Christians choose ancient faith
A new Ukrainian Orthodox mission gathers members.
By KAREN MULLER
Daily Record staff
Monday, December 9, 2002
Paul Kuehnel - YDR
A ray of sunlight filters through the smoke of incense as Nick Bernhardt
listens to the sermon Sunday at a new Ukrainian Orthdox Church in Bel Air,
Md. The Four Evangelists Orthodox Mission hopes to attract residents of
Maryland and southern York County.
Voices chanted the prayers of an ancient faith Sunday as a priest robed in
gold swung a golden incense burner that spewed a thick, spicy haze,
conjuring images of a spiritual realm.
The followers of tradition, about six families from southern York County and
northern Maryland, are members of the Four Evangelists Orthodox Mission, a
parish of the Ukrainian Orthodox Church of the USA.
It’s the first Orthodox church serving Maryland’s Harford and Cecil
Beginning in September, members have arrived before 8 a.m. each Sunday to
set up for services at the Rockfield Manor mansion in Bel Air, Md.
Members take down floral prints and hang crosses and pictures of Jesus, Mary
and the apostles. They set up folding chairs and large painted icons on
easels — a gift from an Ohio Orthodox parish.
They arrange small tables for bulletins, liturgy books and candles to light
The church brings a new choice for York County’s Orthodox believers, who
have worshipped at the 175-family Greek Orthodox Church of the Annunciation
in York Township, founded in 1922, and the 85-family St. John Chrysostom
Orthodox Church in Springettsbury Township, founded 10 years ago.
Members of Four Evangelists — half of whom formerly attended Catholic and
Protestant churches — also hope to reach people from other faith
The McKee family of Hopewell Township travels about 45 minutes to attend
services. Jeannie McKee teaches Sunday school and bakes the altar bread.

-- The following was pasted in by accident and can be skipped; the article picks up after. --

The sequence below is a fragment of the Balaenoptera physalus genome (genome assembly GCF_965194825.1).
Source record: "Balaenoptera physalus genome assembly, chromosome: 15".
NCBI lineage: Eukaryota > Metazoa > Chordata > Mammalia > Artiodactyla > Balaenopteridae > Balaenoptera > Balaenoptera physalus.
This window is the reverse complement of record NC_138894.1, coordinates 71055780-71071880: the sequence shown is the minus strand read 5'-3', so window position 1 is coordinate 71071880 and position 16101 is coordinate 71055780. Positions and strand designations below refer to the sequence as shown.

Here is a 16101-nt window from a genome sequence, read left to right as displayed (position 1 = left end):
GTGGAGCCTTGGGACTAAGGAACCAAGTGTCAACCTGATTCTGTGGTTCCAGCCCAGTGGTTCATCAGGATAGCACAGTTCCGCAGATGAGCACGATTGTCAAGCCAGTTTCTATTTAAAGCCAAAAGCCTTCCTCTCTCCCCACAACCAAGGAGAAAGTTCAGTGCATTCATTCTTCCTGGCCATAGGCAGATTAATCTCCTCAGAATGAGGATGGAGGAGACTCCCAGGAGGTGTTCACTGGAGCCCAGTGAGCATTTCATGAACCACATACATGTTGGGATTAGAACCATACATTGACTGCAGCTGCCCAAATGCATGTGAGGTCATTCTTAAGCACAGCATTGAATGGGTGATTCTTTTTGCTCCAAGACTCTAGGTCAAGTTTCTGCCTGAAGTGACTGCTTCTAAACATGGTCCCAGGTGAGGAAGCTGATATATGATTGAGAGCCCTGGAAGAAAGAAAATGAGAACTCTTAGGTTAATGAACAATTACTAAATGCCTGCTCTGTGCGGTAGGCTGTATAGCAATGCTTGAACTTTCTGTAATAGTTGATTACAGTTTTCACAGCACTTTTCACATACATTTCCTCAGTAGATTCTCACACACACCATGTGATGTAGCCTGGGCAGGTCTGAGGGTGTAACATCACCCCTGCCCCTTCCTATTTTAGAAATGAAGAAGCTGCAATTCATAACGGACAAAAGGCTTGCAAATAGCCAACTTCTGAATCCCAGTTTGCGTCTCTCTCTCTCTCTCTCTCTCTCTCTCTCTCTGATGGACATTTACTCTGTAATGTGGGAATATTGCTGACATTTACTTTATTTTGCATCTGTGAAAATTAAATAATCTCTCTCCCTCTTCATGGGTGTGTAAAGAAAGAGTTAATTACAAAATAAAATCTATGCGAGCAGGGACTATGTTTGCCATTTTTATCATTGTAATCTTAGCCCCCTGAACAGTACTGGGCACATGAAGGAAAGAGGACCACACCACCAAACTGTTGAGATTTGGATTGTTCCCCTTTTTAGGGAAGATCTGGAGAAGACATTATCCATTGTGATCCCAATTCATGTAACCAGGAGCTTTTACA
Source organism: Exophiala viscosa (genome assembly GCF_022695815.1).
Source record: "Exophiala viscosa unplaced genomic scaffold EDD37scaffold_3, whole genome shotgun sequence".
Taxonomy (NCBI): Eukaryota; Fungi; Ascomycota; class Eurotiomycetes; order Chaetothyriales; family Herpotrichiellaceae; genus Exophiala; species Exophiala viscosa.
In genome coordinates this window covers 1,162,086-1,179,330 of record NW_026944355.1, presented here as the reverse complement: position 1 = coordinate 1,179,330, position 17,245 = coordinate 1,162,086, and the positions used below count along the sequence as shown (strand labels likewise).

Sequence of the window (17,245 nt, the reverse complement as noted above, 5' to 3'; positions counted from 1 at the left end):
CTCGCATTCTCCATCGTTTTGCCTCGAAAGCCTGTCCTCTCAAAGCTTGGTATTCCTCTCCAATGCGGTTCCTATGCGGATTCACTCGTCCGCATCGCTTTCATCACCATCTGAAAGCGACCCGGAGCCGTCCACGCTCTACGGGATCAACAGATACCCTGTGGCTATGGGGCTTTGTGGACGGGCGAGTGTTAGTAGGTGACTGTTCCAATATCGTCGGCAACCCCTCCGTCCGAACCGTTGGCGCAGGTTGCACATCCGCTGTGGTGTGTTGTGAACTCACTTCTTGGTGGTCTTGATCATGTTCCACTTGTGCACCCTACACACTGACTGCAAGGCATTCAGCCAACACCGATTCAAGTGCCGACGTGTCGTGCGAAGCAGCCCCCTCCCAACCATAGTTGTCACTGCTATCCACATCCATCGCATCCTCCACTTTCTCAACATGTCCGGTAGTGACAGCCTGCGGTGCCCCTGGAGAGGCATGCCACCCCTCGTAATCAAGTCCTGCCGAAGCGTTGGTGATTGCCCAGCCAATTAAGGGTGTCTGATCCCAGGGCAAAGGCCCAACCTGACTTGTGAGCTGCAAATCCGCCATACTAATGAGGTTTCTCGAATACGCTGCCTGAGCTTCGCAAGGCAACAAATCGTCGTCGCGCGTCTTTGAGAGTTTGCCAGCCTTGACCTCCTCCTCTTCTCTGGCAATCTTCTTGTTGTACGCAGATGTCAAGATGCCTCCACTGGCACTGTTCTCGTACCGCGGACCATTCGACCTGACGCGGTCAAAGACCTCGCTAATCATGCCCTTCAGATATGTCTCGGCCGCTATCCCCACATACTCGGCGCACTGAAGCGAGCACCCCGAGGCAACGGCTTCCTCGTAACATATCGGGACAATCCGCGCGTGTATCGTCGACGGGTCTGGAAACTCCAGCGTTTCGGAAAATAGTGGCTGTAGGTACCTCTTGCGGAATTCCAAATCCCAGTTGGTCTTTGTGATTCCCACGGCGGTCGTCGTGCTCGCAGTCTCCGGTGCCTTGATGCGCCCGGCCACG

Vince McKee assists the Rev. Gregory Czumak with Holy Communion.
The family helped start an Orthodox mission near Baltimore-Washington
International Airport a few years ago.
Jeannie McKee, who was raised Roman Catholic, said Orthodoxy is not for
wimps. “It’s not what’s easy; it’s what’s right.”
Members follow a two-hour scripted liturgical service that has been followed
for more than 1,000 years.
Musical instruments are forbidden, along with the singing of hymns.
Dress is formal. Confession is expected at least four times a year, or you
may be turned away from the chalice at Holy Communion, Czumak said.
The Orthodox denomination, one that is proud of its resistance to change, is
one of the fastest growing denominations, Czumak said. Membership in
Orthodox churches is about 5 million nationwide and between 200 million and
300 million worldwide, he said, making the denomination the second-largest
Christian denomination in the world — behind Catholicism.
Orthodox churches are growing as more people shun contemporary worship
styles and question more liberal practices — including the ordination of
women and homosexuals, said the Rev. Christos Christofidis of Annunciation
in York Township.
Young families form the congregation at St. John Chrysostom in
Springettsbury Township. About 60 of the 140 people who attend each week are
children, said the Rev. Peter Pier.
Pier was a Lutheran pastor for six years before he and his wife discovered
Orthodoxy and divine liturgy.
At first, he wasn’t enthusiastic. But he changed his mind.
“Once you get past the strangeness, it’s beautiful,” Pier said.
Reach Karen Muller at 771-2024 or email@example.com